The protein in this recipe is skinless chicken breast. The chicken is chopped into chunks then dusted with curry powder. The chicken is then cooked in Almond Breeze Almondmilk Coconutmilk Original that I keep in my pantry for use whenever I need it thanks to its shelf-stable package. Lighter in calories than coconut milk or cream (only 60 calories per cup), almond milk is a great alternative to create the creamy sauce (with more curry powder added in) that coats the chicken and sautéed onions.
This salad is simple in flavors, but do be prepared for some chopping or shredding of the vegetables. I recently picked up this set of three vegetable peelers (so cool that they stick together with a magnet) to create the thin strips and shreds of the fresh carrots, bell pepper and cucumbers. And it’s perfectly fine to prep the shredded veggies the day before. Add shredded lettuce, bean sprouts or other veggies to your noodle bowl if you’d like.
The next layer of freshness is in the herbs. Cilantro, basil and fresh mint leaves are all equally delicious additions on their own or in combination.
The dressing is what pulls this noodle salad all together. Nuoc cham is a rice vinegar and lime-based dressing made with fish sauce and sweetened with sugar. Don’t get all freaked out about fish sauce. A good quality, light fish sauce hardly tastes fishy at all, just avoid the brands that have a bunch of added fructose. And don’t skip the fish sauce or you’ll lose the essence of the salad.
Bún Thịt Nướng Recipe (Vietnamese Grilled Pork &Amp; Rice Noodles)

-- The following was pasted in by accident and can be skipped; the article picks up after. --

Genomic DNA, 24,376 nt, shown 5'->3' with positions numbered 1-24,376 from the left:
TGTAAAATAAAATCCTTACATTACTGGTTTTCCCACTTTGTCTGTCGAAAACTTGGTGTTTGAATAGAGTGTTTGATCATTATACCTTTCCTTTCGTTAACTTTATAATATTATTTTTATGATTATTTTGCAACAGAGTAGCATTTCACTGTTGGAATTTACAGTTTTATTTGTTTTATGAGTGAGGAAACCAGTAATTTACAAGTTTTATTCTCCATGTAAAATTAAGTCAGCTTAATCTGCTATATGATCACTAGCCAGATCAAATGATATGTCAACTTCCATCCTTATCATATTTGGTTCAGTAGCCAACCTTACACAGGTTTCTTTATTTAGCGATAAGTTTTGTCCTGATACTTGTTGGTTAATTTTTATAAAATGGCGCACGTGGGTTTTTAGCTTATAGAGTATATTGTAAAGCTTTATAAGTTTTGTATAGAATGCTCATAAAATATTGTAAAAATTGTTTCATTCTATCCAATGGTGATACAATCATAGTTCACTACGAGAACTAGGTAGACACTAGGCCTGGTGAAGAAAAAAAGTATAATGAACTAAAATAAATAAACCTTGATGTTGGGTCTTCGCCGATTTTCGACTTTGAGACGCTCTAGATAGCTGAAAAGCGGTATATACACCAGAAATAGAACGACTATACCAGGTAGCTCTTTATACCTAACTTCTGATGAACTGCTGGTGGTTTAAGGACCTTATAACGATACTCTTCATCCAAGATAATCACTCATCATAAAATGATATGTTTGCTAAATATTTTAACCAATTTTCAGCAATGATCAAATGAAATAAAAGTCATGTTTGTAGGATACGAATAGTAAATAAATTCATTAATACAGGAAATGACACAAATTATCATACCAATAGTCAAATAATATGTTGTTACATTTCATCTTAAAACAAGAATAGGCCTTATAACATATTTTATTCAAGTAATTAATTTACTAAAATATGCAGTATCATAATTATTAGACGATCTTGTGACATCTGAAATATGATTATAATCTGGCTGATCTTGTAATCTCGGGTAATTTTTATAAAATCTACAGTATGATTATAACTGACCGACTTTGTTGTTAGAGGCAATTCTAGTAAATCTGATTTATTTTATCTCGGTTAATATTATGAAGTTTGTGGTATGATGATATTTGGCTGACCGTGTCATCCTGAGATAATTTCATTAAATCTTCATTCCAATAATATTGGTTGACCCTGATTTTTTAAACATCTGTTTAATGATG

This is love in a bowl. If you’ve had bún thịt nướng you know what I’m talking about.
You have your sweet bits, sour bits, caramelization, some crunch, and aromatic herbs in a single, colorful arrangement. This was one of the more popular dishes at my mom’s restaurant back in the day!
Depending in which restaurant you order your grilled pork with noodles (bún thịt nướng), you’ll find that it’s presented in different ways.
For the most part, ingredients are the same, and they’re both eaten with prepared fish sauce (nước chấm).
Thịt nướng litererally means baked or barbecued meat and in this case it’s traditionally barbecued, and the meat is always pork. You could probably do this with beef or chicken if you prefer and it would work too.
Bún (pronounced like boon) means noodles, and for this dish it’s a rice vermicelli noodle which is sold in small packages as dried rice sticks.
The presentation of bún thịt nướng in the pictorial above follows the Southern Vietnamese style. You usually eat it by mixing everything including the fish sauce. I like to keep the dipping sauce separate, so there isn’t a pool of the sauce at the bottom.
The bowl is finally garnished with chopped peanuts and then scallions onions in oil ( mở hành which is tempting to just dump a ton of it on). I like mine with egg rolls ( chả giò) on top too if you have the time to make em! I also like adding cucumbers, which is a Southern ingredient.
In the North, the presentation is slightly different. The rice noodles and vegetables each arrive on their own plate. The meat is put in a small bowl, swimming in prepared fish sauce.
The meat is additionally paired with a pork sausage, called cha (the dish is called bun cha instead). Đồ chua (pickled carrots and daikon) is added on top of the bowl of meat. Northerners eat this by building each bite in their personal bowl, which I guess is more in line with my eating philosophy..
Thịt nướng in Huế, the central region, is a whole other beast for a whole otha post.
However you decide to serve yours, you’re in for a treat!